Alticelli, Fiano, IGT Salento 2010: with this line Cantele are growing a pair of Campanian grapes successfully in the Alticelli zone of the Salento: Fiano for whites and Aglianico for reds.  The nose is markedly floral, while the palate has a good mineral edge to it. Rounded and textured on the palate with a good cleansing finish and a salty touch, this is an elegant wine of some quality.  IMG_7694

Alticelli, Aglianico, Puglia IGT 2008: this grape is native to Campania and possibly to the northern part of Puglia adjacent to it.  Here further south it produces a lighter, less tannic wine.  It is medium in weight and very food friendly with excellent fully ripe fruit and zingy tannins – it does remind me of the young fruit-led style of Aglianico of some Campanian growers.  The wine has been rounded off for eight months in barriques.  This is only the second vintage and Umberto rightly sees it as very promising. 

IMG_7691 Negroamaro Rosato IGT Salento 2010, it’s Puglia, so of course there is rosé made from the Negroamaro grape. 12-18 hours of skin contact produces a pretty vivid boiled sweet colour and a wine of some substance. As always, it is right to remember that these rosés are made to accompany food and that the food can be quite robust. A nose of roses and strawberry fruit, nice herbaceous tones on the palate and completely dry. Il vino è cibo says Umberto: wine is food.

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Primitivo, IGT Salento, 2008, 100% Primitivo, from grapes grown on bush vines, less than a week of maceration and then matured in barriques for six months.   The wine is characterised by bright fruit (plums, black cherries) and is highly drinkable, with good depth of  flavour.  It is released on to the market two years after the harvest.  IMG_7696 Teresa Manara, Negroamaro, IGT Salento, 2008, no Malvasia Nera here so this is 100% varietal expression of Negroamaro. It is given 14 months in barriques in their second and third year of use. Bottled seven months ago, we agree that this is a bambino – a wine with a very expressive fruit led aroma which is already drinkable, a very good depth of flavour, pretty fine tannins and good persistence. Very good quality fruit and wine making.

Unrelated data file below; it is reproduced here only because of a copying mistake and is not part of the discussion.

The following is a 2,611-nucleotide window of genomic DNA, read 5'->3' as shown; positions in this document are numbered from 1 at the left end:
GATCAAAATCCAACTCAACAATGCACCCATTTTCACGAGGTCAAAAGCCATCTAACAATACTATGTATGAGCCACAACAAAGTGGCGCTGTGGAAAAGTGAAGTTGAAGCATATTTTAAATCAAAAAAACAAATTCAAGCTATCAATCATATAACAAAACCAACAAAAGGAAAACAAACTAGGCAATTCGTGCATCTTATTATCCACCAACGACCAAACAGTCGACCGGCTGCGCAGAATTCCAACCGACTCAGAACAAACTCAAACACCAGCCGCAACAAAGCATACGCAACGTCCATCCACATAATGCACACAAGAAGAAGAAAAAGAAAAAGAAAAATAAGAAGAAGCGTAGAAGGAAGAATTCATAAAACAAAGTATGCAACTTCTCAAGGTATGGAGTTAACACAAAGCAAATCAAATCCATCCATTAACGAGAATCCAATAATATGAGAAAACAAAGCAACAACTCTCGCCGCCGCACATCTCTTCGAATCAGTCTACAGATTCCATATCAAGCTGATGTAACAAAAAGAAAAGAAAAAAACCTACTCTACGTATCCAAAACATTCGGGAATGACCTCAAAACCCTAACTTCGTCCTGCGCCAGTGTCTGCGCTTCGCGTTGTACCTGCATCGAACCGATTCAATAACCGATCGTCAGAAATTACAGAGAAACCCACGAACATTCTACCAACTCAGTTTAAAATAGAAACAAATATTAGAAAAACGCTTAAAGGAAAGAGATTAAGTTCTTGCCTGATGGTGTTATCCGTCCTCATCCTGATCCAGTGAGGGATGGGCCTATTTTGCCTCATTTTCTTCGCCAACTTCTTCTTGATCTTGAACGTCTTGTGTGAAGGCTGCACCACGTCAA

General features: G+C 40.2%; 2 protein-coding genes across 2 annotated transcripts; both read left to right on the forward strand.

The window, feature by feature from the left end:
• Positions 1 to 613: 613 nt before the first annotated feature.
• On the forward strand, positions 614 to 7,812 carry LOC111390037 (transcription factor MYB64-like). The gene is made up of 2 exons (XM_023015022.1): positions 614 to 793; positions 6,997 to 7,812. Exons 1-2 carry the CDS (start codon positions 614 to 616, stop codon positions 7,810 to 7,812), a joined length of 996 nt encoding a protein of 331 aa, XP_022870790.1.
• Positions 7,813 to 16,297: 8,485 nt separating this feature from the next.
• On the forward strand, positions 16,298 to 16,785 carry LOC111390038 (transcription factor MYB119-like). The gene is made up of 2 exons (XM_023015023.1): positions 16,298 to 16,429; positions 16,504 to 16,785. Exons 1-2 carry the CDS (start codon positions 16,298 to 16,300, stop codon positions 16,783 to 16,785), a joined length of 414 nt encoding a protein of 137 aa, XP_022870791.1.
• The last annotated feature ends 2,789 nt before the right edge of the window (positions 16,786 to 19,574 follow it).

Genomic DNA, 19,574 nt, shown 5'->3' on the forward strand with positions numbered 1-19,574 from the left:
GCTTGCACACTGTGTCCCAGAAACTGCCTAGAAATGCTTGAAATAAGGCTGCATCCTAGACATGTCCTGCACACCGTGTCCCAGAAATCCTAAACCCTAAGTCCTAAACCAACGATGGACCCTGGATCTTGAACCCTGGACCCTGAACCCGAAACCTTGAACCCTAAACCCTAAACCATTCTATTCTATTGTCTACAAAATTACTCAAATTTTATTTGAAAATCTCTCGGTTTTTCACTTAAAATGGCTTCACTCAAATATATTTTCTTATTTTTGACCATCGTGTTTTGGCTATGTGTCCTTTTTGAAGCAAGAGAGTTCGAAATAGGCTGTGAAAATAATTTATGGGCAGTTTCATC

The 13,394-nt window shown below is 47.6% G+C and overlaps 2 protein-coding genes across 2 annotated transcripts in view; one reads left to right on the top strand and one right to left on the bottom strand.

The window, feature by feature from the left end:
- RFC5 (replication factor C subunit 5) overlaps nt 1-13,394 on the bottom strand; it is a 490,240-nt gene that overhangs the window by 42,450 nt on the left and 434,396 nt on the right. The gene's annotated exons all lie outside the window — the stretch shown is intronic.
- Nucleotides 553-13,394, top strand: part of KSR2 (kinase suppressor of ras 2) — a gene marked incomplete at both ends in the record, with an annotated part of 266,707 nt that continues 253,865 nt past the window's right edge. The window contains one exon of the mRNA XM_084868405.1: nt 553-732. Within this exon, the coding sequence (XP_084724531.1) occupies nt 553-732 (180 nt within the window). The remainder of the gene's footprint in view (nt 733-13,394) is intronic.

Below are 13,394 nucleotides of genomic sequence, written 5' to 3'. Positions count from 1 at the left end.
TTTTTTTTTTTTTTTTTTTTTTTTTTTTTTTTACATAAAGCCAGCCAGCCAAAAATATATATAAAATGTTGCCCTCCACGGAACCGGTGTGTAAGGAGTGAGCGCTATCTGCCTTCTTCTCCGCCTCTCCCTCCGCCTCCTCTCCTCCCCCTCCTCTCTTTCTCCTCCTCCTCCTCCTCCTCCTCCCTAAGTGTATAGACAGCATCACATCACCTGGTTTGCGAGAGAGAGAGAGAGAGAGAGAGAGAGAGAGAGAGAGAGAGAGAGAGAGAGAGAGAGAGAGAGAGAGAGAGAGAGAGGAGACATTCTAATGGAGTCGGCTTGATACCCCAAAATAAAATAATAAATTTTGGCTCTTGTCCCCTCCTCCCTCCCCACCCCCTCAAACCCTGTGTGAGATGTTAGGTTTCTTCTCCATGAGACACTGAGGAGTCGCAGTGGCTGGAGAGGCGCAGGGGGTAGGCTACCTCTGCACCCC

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Amativo IGT Salento 2008, the name and this top wine being a blend of Primitivo (60% of the wine) and Negroamaro (40%).  The maturing wine has 12 months in barriques, 20% of which are new. Although the two Salento red varieties are not blended together traditionally, si sposa bene, they go together well.  The real quality here is in the combination of freshness and depth of flavour.   The wine is a suitable climax to our tasting and our visit to the innovative Cantele. 

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Many thanks to Umberto for a splendid visit.  I love the attitude which creates stylish contemporary wines from the riches of Puglian viticulture.  The wines are available in the UK from Armit.